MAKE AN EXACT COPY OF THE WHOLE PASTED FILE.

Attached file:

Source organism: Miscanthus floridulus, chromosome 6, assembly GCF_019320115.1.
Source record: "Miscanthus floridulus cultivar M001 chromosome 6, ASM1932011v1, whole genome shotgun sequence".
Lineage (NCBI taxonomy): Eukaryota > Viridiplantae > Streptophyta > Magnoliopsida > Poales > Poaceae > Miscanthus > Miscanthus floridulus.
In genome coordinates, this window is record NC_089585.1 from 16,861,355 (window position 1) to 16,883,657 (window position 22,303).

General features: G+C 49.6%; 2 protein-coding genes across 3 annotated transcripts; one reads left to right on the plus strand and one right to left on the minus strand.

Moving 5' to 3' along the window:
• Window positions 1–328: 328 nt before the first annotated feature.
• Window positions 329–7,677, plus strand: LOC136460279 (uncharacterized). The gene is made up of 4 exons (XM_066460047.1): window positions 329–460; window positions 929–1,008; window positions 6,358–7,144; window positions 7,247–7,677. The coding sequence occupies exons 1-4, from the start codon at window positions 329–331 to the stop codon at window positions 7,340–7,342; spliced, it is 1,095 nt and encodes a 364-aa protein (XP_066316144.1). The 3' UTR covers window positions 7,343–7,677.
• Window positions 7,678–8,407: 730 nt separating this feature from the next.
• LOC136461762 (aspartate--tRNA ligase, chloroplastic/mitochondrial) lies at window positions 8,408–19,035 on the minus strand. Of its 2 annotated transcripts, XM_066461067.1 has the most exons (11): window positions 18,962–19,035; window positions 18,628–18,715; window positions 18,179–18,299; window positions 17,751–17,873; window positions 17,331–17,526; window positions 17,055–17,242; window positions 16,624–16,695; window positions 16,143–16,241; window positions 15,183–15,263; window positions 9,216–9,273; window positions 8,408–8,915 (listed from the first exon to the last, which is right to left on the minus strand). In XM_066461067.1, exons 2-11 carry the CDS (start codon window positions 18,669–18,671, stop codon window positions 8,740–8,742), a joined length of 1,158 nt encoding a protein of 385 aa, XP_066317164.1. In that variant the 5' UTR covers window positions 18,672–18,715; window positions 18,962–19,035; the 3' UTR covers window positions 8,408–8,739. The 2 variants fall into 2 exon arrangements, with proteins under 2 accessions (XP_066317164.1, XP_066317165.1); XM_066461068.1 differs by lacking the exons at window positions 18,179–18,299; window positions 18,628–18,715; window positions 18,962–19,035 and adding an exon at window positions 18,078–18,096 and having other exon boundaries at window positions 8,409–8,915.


Source organism: Miscanthus floridulus, chromosome 6, assembly GCF_019320115.1.
Source record: "Miscanthus floridulus cultivar M001 chromosome 6, ASM1932011v1, whole genome shotgun sequence".
Lineage (NCBI taxonomy): Eukaryota > Viridiplantae > Streptophyta > Magnoliopsida > Poales > Poaceae > Miscanthus > Miscanthus floridulus.
In genome coordinates, this window is record NC_089585.1 from 16,861,355 (window position 1) to 16,883,657 (window position 22,303).

General features: G+C 49.6%; 2 protein-coding genes across 3 annotated transcripts; one reads left to right on the plus strand and one right to left on the minus strand.

Moving 5' to 3' along the window:
• Window positions 1–328: 328 nt before the first annotated feature.
• Window positions 329–7,677, plus strand: LOC136460279 (uncharacterized). The gene is made up of 4 exons (XM_066460047.1): window positions 329–460; window positions 929–1,008; window positions 6,358–7,144; window positions 7,247–7,677. The coding sequence occupies exons 1-4, from the start codon at window positions 329–331 to the stop codon at window positions 7,340–7,342; spliced, it is 1,095 nt and encodes a 364-aa protein (XP_066316144.1). The 3' UTR covers window positions 7,343–7,677.
• Window positions 7,678–8,407: 730 nt separating this feature from the next.
• LOC136461762 (aspartate--tRNA ligase, chloroplastic/mitochondrial) lies at window positions 8,408–19,035 on the minus strand. Of its 2 annotated transcripts, XM_066461067.1 has the most exons (11): window positions 18,962–19,035; window positions 18,628–18,715; window positions 18,179–18,299; window positions 17,751–17,873; window positions 17,331–17,526; window positions 17,055–17,242; window positions 16,624–16,695; window positions 16,143–16,241; window positions 15,183–15,263; window positions 9,216–9,273; window positions 8,408–8,915 (listed from the first exon to the last, which is right to left on the minus strand). In XM_066461067.1, exons 2-11 carry the CDS (start codon window positions 18,669–18,671, stop codon window positions 8,740–8,742), a joined length of 1,158 nt encoding a protein of 385 aa, XP_066317164.1. In that variant the 5' UTR covers window positions 18,672–18,715; window positions 18,962–19,035; the 3' UTR covers window positions 8,408–8,739. The 2 variants fall into 2 exon arrangements, with proteins under 2 accessions (XP_066317164.1, XP_066317165.1); XM_066461068.1 differs by lacking the exons at window positions 18,179–18,299; window positions 18,628–18,715; window positions 18,962–19,035 and adding an exon at window positions 18,078–18,096 and having other exon boundaries at window positions 8,409–8,915.